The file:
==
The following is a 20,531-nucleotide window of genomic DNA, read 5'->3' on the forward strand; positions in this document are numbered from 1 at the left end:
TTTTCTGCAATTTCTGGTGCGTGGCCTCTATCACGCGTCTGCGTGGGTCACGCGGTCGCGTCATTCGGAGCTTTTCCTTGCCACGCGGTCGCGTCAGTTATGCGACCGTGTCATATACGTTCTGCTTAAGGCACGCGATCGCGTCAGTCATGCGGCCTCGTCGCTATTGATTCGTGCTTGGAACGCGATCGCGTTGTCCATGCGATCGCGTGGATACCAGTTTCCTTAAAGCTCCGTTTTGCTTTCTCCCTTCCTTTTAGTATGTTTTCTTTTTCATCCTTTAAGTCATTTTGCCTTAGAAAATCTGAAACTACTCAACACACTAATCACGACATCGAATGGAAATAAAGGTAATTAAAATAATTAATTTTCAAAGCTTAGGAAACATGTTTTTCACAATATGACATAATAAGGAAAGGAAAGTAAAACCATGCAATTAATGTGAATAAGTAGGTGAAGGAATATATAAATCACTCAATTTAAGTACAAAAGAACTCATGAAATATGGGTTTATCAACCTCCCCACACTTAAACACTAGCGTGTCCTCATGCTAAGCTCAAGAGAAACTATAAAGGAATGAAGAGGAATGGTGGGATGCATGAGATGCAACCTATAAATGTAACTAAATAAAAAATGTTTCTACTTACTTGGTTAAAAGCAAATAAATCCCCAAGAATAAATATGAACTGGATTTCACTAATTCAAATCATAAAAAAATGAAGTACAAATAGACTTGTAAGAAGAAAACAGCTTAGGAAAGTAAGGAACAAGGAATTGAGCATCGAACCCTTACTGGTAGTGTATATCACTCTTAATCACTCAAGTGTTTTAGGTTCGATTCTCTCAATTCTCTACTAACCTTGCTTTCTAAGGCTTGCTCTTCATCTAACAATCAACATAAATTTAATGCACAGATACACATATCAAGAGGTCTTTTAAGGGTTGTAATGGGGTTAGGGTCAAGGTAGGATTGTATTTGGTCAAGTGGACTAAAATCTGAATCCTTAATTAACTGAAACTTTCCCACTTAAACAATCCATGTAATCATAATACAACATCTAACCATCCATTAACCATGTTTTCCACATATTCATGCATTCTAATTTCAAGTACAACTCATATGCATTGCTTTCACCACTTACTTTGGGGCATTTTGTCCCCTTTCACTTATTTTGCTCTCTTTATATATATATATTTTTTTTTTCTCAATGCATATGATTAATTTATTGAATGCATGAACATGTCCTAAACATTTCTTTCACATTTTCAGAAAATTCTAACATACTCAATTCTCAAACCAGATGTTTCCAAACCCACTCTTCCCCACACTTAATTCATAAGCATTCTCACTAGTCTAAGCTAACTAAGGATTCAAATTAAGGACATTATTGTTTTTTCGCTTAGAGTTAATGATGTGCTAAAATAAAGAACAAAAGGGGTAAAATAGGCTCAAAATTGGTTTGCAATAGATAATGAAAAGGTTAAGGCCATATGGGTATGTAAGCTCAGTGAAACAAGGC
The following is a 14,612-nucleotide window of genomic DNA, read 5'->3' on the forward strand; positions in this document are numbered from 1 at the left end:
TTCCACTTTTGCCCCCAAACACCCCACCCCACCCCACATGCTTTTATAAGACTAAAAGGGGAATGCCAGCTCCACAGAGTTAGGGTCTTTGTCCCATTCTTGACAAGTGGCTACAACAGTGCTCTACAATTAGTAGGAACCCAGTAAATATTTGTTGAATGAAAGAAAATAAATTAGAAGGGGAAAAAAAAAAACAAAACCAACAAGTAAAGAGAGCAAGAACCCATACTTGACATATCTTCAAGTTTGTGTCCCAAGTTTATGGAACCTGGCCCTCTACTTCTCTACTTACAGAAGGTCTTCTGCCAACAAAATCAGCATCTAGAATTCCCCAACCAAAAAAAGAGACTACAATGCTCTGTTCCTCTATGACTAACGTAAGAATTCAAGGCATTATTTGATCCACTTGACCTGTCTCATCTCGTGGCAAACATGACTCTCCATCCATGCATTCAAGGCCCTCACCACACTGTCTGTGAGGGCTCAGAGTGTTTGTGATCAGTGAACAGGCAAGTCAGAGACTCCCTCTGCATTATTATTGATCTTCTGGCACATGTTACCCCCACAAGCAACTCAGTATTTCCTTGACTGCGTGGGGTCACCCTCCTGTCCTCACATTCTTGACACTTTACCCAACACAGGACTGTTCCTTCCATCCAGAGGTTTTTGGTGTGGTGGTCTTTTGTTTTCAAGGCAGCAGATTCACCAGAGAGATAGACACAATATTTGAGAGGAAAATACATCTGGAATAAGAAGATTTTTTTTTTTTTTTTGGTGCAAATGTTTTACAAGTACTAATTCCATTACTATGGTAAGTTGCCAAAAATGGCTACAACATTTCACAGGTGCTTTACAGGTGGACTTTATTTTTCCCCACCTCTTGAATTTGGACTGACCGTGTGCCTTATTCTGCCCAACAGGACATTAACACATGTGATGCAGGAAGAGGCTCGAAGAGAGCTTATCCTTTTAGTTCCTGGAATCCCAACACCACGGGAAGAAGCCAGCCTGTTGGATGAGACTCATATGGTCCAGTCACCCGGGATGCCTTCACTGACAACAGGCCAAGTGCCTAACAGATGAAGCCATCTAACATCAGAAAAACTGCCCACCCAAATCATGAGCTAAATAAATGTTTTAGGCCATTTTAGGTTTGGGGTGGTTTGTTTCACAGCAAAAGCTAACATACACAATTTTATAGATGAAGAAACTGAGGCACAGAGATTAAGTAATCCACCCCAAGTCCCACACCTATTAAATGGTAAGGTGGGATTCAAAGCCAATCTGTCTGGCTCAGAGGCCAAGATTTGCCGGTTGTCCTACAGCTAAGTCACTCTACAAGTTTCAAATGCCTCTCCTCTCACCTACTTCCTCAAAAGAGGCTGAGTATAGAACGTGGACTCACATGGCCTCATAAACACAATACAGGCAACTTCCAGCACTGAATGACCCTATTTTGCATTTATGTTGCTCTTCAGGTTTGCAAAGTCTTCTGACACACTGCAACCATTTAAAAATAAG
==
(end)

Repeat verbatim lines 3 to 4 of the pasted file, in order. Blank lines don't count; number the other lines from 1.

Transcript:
The following is a 14,612-nucleotide window of genomic DNA, read 5'->3' on the forward strand; positions in this document are numbered from 1 at the left end:
TTCCACTTTTGCCCCCAAACACCCCACCCCACCCCACATGCTTTTATAAGACTAAAAGGGGAATGCCAGCTCCACAGAGTTAGGGTCTTTGTCCCATTCTTGACAAGTGGCTACAACAGTGCTCTACAATTAGTAGGAACCCAGTAAATATTTGTTGAATGAAAGAAAATAAATTAGAAGGGGAAAAAAAAAAACAAAACCAACAAGTAAAGAGAGCAAGAACCCATACTTGACATATCTTCAAGTTTGTGTCCCAAGTTTATGGAACCTGGCCCTCTACTTCTCTACTTACAGAAGGTCTTCTGCCAACAAAATCAGCATCTAGAATTCCCCAACCAAAAAAAGAGACTACAATGCTCTGTTCCTCTATGACTAACGTAAGAATTCAAGGCATTATTTGATCCACTTGACCTGTCTCATCTCGTGGCAAACATGACTCTCCATCCATGCATTCAAGGCCCTCACCACACTGTCTGTGAGGGCTCAGAGTGTTTGTGATCAGTGAACAGGCAAGTCAGAGACTCCCTCTGCATTATTATTGATCTTCTGGCACATGTTACCCCCACAAGCAACTCAGTATTTCCTTGACTGCGTGGGGTCACCCTCCTGTCCTCACATTCTTGACACTTTACCCAACACAGGACTGTTCCTTCCATCCAGAGGTTTTTGGTGTGGTGGTCTTTTGTTTTCAAGGCAGCAGATTCACCAGAGAGATAGACACAATATTTGAGAGGAAAATACATCTGGAATAAGAAGATTTTTTTTTTTTTTTTGGTGCAAATGTTTTACAAGTACTAATTCCATTACTATGGTAAGTTGCCAAAAATGGCTACAACATTTCACAGGTGCTTTACAGGTGGACTTTATTTTTCCCCACCTCTTGAATTTGGACTGACCGTGTGCCTTATTCTGCCCAACAGGACATTAACACATGTGATGCAGGAAGAGGCTCGAAGAGAGCTTATCCTTTTAGTTCCTGGAATCCCAACACCACGGGAAGAAGCCAGCCTGTTGGATGAGACTCATATGGTCCAGTCACCCGGGATGCCTTCACTGACAACAGGCCAAGTGCCTAACAGATGAAGCCATCTAACATCAGAAAAACTGCCCACCCAAATCATGAGCTAAATAAATGTTTTAGGCCATTTTAGGTTTGGGGTGGTTTGTTTCACAGCAAAAGCTAACATACACAATTTTATAGATGAAGAAACTGAGGCACAGAGATTAAGTAATCCACCCCAAGTCCCACACCTATTAAATGGTAAGGTGGGATTCAAAGCCAATCTGTCTGGCTCAGAGGCCAAGATTTGCCGGTTGTCCTACAGCTAAGTCACTCTACAAGTTTCAAATGCCTCTCCTCTCACCTACTTCCTCAAAAGAGGCTGAGTATAGAACGTGGACTCACATGGCCTCATAAACACAATACAGGCAACTTCCAGCACTGAATGACCCTATTTTGCATTTATGTTGCTCTTCAGGTTTGCAAAGTCTTCTGACACACTGCAACCATTTAAAAATAAG